Four Ways to Maximize Your NBCOT Exam Prep

Wouldn’t it be great if all you needed to land your first job as a Registered Occupational Therapist (OTR®) or Certified Occupational Therapy Assistant (COTA®) were your degree, resume, and go-get-’em attitude?

Smiling female OT grad student sits at desk taking NBCOT exam prep notes in spiral notebook while looking at laptop computer.Unfortunately, there’s the little matter of the NBCOT exam!

The exams the National Board for Certification in Occupational Therapy administer aren’t “little,” though–they’re daunting. In 2019, only 73% of test-takers passed the OTR test. Only 61% of COTA candidates passed theirs.

What are the best NBCOT exam prep tactics you should use?

At Pediatric Therapeutic Services (PTS), we want to give you (the soon-to-be OTR or COTA) our best test prep pointers.

Proven Paths to Passing the NBCOT Certification Exam

Here’s what we suggest you do to get the most out of your exam prep:

1. Set a Study Schedule and Stick to It

The NBCOT exam packs a lot into four hours and 170 (for OTRs) or 200 (for COTA) multiple-choice questions. Plus, OTRs get three clinical simulation test items on top of that! Studying effectively will take time.

Maybe you’ve seen success stories online from OTs who spent three weeks or less on NBCOT exam prep and passed with room to spare–more power to them.

However, spending six to eight weeks seems more realistic, especially if you’ve got other commitments and obligations (who doesn’t?) or want to enjoy any kind of social life (we recommend you do!).

In a presentation to the Texas Occupational Therapy Association, Sherry White, MHA, FACMPE, COTA offers sample study plans that balance hitting the books and living your life. Whether you adopt those calendars or craft your own, do establish a clear schedule, and treat it as sacrosanct.

2. Triage the Topics

Even if you schedule your exam as far as three months out from graduation (pro tip: you’re better off taking it sooner), you won’t be able to review everything from two to three years of OT classes. How do you figure out where to dive in?

You may find NBCOT’s OTR or COTA Entry-Level Self-Assessment helpful. It lets you take stock of how familiar you feel with the domains, tasks, and skills needed for entry-level OT practice. 

Still, the Self-Assessment is subjective. For a clear-eyed look at what you know and what you don’t, take a practice exam “cold.”

Don’t study for it—and don’t fret if your score isn’t where it needs to be. This practice test’s results will clarify where you need to focus your attention to raise your score. (And you will!)

3. Grab a Good Study Guide

Female school-based occupational therapist sits with elementary school girl at table as girl manipulates beads on abacus.Many test-takers swear by TherapyEd’s National Occupational Therapy Certification Exam Review and Study Guide.

Yes, it’s dense with detail. Yes, its three full practice exams are tougher than the actual test.

But, grappling with TherapyEd will give you terrific practice answering questions efficiently. Plus, studying its comprehensive rationales is savvy exam prep.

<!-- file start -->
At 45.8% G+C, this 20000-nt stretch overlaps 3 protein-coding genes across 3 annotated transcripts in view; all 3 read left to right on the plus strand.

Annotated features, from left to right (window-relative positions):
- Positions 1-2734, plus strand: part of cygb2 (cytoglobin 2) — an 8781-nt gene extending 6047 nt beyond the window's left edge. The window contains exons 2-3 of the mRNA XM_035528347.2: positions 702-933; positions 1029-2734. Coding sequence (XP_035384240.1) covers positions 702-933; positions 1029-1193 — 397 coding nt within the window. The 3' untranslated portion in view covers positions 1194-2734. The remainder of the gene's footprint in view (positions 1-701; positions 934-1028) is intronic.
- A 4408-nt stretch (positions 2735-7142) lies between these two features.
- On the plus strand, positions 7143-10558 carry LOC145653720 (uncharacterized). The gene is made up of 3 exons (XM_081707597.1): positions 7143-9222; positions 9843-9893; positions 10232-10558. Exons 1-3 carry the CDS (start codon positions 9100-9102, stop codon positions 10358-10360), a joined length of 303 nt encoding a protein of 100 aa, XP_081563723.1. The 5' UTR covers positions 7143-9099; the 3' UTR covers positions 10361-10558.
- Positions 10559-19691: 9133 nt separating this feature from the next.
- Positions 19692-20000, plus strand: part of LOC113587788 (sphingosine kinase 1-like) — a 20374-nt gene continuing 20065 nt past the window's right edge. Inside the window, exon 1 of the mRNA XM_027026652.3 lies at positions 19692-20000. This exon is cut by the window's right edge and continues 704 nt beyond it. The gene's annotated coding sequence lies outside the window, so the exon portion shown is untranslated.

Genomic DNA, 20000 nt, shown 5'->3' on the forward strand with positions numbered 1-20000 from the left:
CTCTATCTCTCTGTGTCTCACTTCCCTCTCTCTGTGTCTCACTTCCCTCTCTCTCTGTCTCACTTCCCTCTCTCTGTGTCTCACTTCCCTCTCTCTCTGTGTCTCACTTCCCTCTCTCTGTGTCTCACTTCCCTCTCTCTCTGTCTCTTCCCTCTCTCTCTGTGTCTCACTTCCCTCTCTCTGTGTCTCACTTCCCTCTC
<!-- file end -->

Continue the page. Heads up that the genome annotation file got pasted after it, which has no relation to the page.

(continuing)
Other guides that often get OTs’ thumbs up are Preparing for the Occupational Therapy National Board Exam: 45 Days and Counting from JBReview, and “the purple book,” the Occupational Therapy Examination Review Guide from the American Occupational Therapy Association (AOTA).

These guides take a more focused approach than TherapyEd, while still giving you access to several practice exams.

4. Take Advantage of Tech

The website Pass the OT gets mentioned a lot when OTs talk about how they got ready for the big test. The site says its review course and one-on-one virtual tutoring have helped more than 2,000 test-takers pass since 2013. Only you can determine whether to spend time and money on Pass the OT or similar sites, but they do illustrate how 21st-century tech has transformed exam prep.

The AOTA offers banks of more than 1,000 test questions, including items retired from actual exams, that you can use to build practice tests of any length. It also offers online tools for checking your progress by domain and topic, as well as in comparison with other users. AOTA’s resources aren’t free either, but your subscription lasts a full year, and you might already have access if your educational institution purchased a group subscription.

Successful test-takers also frequently use Quizlet flashcards to drill themselves on key terms and concepts. Simply remember to stay on guard for inaccurate or incomplete information. Better yet, make your own flashcards—few exercises are better for cementing facts in your mind.

Practice Occupational Therapy as Part of the PTS Team

Finally, here’s a tip for the day your NBCOT exam prep pays off: Do get in touch with us at PTS!

We work with some of the most capable and creative OTRs and COTAs in Pennsylvania, New Jersey, and Delaware. We place them in schools and districts where they use their special skills and strengths to do more good for more students. And, we support their development as professionals who contribute to the wider therapeutic community.

If the PTS team sounds like one you’d like to be a part of, check out our currently available OTR and COTA positions. We can’t wait to place you in the right first job!

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